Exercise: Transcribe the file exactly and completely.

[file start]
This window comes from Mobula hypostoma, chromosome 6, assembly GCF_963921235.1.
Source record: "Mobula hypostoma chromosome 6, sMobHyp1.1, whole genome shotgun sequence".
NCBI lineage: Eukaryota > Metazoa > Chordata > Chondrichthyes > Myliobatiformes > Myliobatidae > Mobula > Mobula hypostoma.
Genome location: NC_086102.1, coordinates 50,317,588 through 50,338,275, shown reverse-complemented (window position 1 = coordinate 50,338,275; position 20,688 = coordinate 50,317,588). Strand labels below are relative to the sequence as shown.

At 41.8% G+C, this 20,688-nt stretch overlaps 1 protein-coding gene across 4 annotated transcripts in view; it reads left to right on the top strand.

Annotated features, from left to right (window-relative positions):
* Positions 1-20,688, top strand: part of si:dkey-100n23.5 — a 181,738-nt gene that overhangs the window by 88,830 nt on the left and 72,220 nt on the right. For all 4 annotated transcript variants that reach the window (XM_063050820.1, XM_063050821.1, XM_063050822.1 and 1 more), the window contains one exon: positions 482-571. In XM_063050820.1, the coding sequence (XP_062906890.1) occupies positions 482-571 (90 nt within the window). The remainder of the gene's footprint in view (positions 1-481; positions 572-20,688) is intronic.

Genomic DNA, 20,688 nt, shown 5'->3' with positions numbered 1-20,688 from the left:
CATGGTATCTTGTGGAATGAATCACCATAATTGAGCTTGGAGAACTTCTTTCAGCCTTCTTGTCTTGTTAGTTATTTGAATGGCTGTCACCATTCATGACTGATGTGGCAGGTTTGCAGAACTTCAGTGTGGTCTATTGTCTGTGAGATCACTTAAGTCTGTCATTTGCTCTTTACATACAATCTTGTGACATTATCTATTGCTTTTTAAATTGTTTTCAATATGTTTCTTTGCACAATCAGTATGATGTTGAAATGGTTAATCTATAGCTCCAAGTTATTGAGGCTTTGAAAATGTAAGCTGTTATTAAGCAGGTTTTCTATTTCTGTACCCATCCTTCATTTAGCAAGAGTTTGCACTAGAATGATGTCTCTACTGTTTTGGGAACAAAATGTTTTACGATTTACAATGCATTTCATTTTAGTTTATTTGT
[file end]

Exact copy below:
This window comes from Mobula hypostoma, chromosome 6, assembly GCF_963921235.1.
Source record: "Mobula hypostoma chromosome 6, sMobHyp1.1, whole genome shotgun sequence".
NCBI lineage: Eukaryota > Metazoa > Chordata > Chondrichthyes > Myliobatiformes > Myliobatidae > Mobula > Mobula hypostoma.
Genome location: NC_086102.1, coordinates 50,317,588 through 50,338,275, shown reverse-complemented (window position 1 = coordinate 50,338,275; position 20,688 = coordinate 50,317,588). Strand labels below are relative to the sequence as shown.

At 41.8% G+C, this 20,688-nt stretch overlaps 1 protein-coding gene across 4 annotated transcripts in view; it reads left to right on the top strand.

Annotated features, from left to right (window-relative positions):
* Positions 1-20,688, top strand: part of si:dkey-100n23.5 — a 181,738-nt gene that overhangs the window by 88,830 nt on the left and 72,220 nt on the right. For all 4 annotated transcript variants that reach the window (XM_063050820.1, XM_063050821.1, XM_063050822.1 and 1 more), the window contains one exon: positions 482-571. In XM_063050820.1, the coding sequence (XP_062906890.1) occupies positions 482-571 (90 nt within the window). The remainder of the gene's footprint in view (positions 1-481; positions 572-20,688) is intronic.

Genomic DNA, 20,688 nt, shown 5'->3' with positions numbered 1-20,688 from the left:
CATGGTATCTTGTGGAATGAATCACCATAATTGAGCTTGGAGAACTTCTTTCAGCCTTCTTGTCTTGTTAGTTATTTGAATGGCTGTCACCATTCATGACTGATGTGGCAGGTTTGCAGAACTTCAGTGTGGTCTATTGTCTGTGAGATCACTTAAGTCTGTCATTTGCTCTTTACATACAATCTTGTGACATTATCTATTGCTTTTTAAATTGTTTTCAATATGTTTCTTTGCACAATCAGTATGATGTTGAAATGGTTAATCTATAGCTCCAAGTTATTGAGGCTTTGAAAATGTAAGCTGTTATTAAGCAGGTTTTCTATTTCTGTACCCATCCTTCATTTAGCAAGAGTTTGCACTAGAATGATGTCTCTACTGTTTTGGGAACAAAATGTTTTACGATTTACAATGCATTTCATTTTAGTTTATTTGT